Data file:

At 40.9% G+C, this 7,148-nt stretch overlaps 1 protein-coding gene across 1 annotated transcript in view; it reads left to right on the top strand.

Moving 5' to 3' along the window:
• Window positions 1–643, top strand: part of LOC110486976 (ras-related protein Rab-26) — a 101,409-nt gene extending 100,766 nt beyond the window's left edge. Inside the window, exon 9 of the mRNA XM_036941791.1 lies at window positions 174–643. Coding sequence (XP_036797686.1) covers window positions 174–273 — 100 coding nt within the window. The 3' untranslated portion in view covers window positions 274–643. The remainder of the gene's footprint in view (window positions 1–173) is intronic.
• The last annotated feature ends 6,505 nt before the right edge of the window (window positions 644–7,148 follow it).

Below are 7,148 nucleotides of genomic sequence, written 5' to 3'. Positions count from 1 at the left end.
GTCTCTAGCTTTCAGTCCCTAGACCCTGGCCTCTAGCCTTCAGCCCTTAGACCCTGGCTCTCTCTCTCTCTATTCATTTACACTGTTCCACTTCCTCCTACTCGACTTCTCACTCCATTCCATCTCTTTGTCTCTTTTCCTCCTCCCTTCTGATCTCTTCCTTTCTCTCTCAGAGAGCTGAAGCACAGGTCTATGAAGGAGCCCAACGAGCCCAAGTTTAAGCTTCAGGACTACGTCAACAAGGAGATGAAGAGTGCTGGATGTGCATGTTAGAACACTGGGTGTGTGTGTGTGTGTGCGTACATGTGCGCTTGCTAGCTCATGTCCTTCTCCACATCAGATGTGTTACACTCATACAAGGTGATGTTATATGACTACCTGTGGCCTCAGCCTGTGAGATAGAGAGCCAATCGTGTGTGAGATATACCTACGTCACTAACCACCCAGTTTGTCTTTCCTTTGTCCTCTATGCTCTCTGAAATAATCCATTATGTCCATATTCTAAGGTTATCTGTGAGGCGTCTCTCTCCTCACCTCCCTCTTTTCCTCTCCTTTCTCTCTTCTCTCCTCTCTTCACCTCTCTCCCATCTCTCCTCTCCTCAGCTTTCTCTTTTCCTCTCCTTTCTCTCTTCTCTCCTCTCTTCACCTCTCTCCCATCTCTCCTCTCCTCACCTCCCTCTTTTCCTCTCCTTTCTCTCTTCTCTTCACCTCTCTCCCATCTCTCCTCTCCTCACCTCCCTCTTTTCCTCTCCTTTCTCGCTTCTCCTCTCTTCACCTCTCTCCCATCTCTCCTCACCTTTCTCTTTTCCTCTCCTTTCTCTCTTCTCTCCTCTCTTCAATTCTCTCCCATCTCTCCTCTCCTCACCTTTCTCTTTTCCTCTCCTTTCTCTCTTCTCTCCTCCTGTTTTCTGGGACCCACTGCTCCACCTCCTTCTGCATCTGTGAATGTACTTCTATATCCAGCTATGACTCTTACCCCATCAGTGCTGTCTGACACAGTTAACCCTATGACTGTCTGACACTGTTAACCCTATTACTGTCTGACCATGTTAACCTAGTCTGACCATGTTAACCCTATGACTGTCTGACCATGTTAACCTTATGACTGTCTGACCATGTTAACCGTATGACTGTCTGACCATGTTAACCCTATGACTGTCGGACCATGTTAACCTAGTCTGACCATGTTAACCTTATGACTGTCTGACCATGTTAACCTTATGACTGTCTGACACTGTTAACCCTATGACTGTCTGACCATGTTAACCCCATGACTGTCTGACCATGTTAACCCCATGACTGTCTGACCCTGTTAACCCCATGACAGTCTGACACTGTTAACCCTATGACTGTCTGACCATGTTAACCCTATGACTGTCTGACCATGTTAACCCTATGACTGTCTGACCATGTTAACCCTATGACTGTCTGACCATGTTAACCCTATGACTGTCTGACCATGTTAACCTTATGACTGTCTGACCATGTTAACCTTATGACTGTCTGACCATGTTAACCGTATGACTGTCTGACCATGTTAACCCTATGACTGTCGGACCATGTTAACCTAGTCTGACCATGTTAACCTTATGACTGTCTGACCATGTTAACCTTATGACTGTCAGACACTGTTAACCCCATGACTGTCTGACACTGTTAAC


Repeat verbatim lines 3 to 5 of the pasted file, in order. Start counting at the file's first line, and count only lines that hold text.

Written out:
• Window positions 1–643, top strand: part of LOC110486976 (ras-related protein Rab-26) — a 101,409-nt gene extending 100,766 nt beyond the window's left edge. Inside the window, exon 9 of the mRNA XM_036941791.1 lies at window positions 174–643. Coding sequence (XP_036797686.1) covers window positions 174–273 — 100 coding nt within the window. The 3' untranslated portion in view covers window positions 274–643. The remainder of the gene's footprint in view (window positions 1–173) is intronic.
• The last annotated feature ends 6,505 nt before the right edge of the window (window positions 644–7,148 follow it).

Below are 7,148 nucleotides of genomic sequence, written 5' to 3'. Positions count from 1 at the left end.